I would have thought the point was obvious enough: if I’m entirely dependent on my employer for all my wealth, then I am not economically free. At any moment, my employer could elect to end my employment. If, on the other hand, I own the means of production (not simply a farm, but a plumbing business or a bakery or a law office) then while of course I am “dependent” on my customers or clients (just exactly as my employer is dependent upon his customers or clients—there’s no difference there), I am not alsodependent on my employer. A whole layer of dependence has been removed. In no case am I wholly secure in this world: just for one example, a terrible economic crash can hurt an independent plumber just as badly as it can hurt an employee of a large plumbing firm. (Although I suspect that even here there is nuance. An employee of a suffering plumbing firm may simply be let go, and wind up with no income at all. [Leaving aside unemployment benefits or what have you, which of course Belloc is strongly opposed to.] But an independent plumber, while his business may be seriously cut back, will likely retain some income, through doing a few jobs here and there. Leave this aside.) Notice that economic freedom as such has absolutely nothing to do with retreating to the hills and becoming wholly self-sufficient. It has to do with owning the means of production! Now to see how this confusion continues to undermine Woods’s attempts to deal with Belloc, let me continue the long quotation:
Yet the advantages of the division of labor are so clear that relatively few people have found Belloc’s proposal attractive enough to have actually attempted to adopt it. Practically anyone in the United States today who possesses the requisite knowledge and modest capital can acquire farmland and chase after the kind of self-sufficiency Belloc advocated. Producing their own necessities and in possession of the means of production, so to speak, such a family would be utterly independent of employers or anyone else. They would probably also enjoy a standard of living so depressed and intolerable as to throw the rationality of the entire enterprise into question. This certain outcome probably accounts for why the overwhelming majority of people choose to take their chances within the division of labor, balancing the risks from which this earthly life is never entirely secure against the unparalleled wealth and comfort they can enjoy by not retreating into semi-autarky.
So the upshot, says Woods, is: people don’t want “economic freedom”! It’s miserable.
But is this at all reasonable? Take the second sentence in the above quotation: “Practically anyone in the US today who possesses the requisite knowledge and modest capital can acquire farmland and chase after the kind of self-sufficiency that Belloc advocated.” We’ve already seen that Belloc does not advocate that kind of self-sufficiency. But note how confused Woods is regarding what economic freedom really requires. What kind of modest capital does Woods think is required to own one’s own farmland and the tools required to farm it self-sufficiently? You’re not economically free, as we saw above, if the bank owns your farm. Woods is casually tossing out the idea that “practically anyone” could go ahead and become “economically free” by buying a farm and successfully living off it, because he’s confusing self-sufficiency with economic freedom. (Ignore the fact that Woods seems to underestimate—egregiously underestimate—the amount of knowledge that would be required to become self-sufficient anyway.)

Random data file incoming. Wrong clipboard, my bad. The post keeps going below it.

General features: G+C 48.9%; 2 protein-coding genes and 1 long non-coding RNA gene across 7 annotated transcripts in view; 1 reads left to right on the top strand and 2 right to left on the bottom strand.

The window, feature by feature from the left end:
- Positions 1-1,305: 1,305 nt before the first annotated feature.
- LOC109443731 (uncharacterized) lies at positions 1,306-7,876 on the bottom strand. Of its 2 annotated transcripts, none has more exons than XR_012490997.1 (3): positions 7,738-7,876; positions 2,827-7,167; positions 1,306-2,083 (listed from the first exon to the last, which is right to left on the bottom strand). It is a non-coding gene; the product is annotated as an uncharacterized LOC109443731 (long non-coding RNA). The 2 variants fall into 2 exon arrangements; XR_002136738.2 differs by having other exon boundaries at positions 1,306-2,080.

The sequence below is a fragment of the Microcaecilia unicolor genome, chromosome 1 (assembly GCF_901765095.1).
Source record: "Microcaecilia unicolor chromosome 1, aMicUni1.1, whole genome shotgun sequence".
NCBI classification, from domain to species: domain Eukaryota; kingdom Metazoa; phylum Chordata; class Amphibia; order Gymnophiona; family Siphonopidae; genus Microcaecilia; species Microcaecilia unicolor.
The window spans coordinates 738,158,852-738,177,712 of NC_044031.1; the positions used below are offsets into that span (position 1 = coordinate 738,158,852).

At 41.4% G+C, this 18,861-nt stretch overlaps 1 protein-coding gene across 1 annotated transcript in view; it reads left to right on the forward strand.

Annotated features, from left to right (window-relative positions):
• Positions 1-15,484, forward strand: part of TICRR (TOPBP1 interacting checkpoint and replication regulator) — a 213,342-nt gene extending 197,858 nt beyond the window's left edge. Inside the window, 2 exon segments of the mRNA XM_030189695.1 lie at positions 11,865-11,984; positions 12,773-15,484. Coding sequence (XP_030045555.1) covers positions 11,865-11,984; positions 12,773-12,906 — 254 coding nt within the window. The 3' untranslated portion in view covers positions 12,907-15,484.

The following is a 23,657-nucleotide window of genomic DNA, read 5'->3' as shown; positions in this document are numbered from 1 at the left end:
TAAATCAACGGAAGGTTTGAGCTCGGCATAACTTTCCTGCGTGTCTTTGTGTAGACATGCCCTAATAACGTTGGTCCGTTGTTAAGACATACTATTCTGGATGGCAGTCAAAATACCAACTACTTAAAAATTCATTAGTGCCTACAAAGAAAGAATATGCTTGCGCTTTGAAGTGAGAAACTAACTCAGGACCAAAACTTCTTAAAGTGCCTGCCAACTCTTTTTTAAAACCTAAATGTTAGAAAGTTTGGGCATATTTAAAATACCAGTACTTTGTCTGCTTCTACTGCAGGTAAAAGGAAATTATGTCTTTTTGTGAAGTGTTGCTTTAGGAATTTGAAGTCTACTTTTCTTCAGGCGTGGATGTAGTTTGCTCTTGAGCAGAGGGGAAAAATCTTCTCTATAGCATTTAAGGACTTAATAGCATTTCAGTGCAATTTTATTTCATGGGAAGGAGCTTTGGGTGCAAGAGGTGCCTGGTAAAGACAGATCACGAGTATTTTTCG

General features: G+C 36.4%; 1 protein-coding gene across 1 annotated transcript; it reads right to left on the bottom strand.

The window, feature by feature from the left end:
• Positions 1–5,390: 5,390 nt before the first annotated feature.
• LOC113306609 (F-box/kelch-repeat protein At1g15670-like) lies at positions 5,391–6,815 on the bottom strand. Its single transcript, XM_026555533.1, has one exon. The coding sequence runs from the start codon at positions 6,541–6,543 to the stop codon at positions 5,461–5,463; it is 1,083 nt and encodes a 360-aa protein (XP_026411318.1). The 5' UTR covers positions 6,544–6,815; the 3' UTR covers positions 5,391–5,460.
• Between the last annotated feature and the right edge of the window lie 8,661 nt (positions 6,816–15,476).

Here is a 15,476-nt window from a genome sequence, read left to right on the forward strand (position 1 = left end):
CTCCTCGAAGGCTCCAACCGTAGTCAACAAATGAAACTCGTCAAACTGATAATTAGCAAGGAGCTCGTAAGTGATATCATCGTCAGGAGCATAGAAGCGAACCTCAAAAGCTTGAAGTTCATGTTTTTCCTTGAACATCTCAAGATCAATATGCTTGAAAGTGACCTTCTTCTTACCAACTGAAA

Worse, once again, the “utter independence” that Woods talks about is entirely inconsistent with Belloc’s actual desires. It would be unnatural. It’s not the way for humans to live. It’s no good.
Of course, the notion that Belloc is somehow against the division of labor is clearly false, too. As we saw above, Difference of Occupation is one of the two principal limitations on ideal economic freedom. It’s part of the natural human way. It’s not an evil to be shunned, but a good to be preserved.
Last, there’s a kind of strange confusion in the whole construction of the case. Woods sets the thing up by imagining a bad situation for the Distributist family—one wherein a family can’t sell any of its goods, and hence retreats to its own devices. Then he compares that to a good outcome in a capitalist economy. Namely, one from which we can view the “self-sufficient” family’s lifestyle as depressed and intolerable. So, not from the standpoint of an unemployed mill worker who is at the end of his rope, unemployment benefits over, no jobs in sight, no idea what to do next. But from the standpoint of the happy-go-lucky, fully employed, financially flush, free person. But if we’re comparing a failure of the Distributist economy—one where the family in question literally can’t find anyone to trade with!—then shouldn’t we compare it to a failure of the capitalist economy? That is, to that unemployed mill worker? What would one prefer? To be the unemployed mill worker, wholly dependent for his sustenance on an employer who no longer needs him, and so has turned him out? Or to be the self-sufficient though lonely and isolated and indeed impoverished farm family that nevertheless has plenty to eat, has a place to sleep, and has them securely? I’d have to go with the latter.
But my point, again, isn’t to try to argue for the desirability of Bellocian economic freedom, simply to try to explain how it differs from self-sufficiency. Both are good, understood properly, but they’re not the same thing.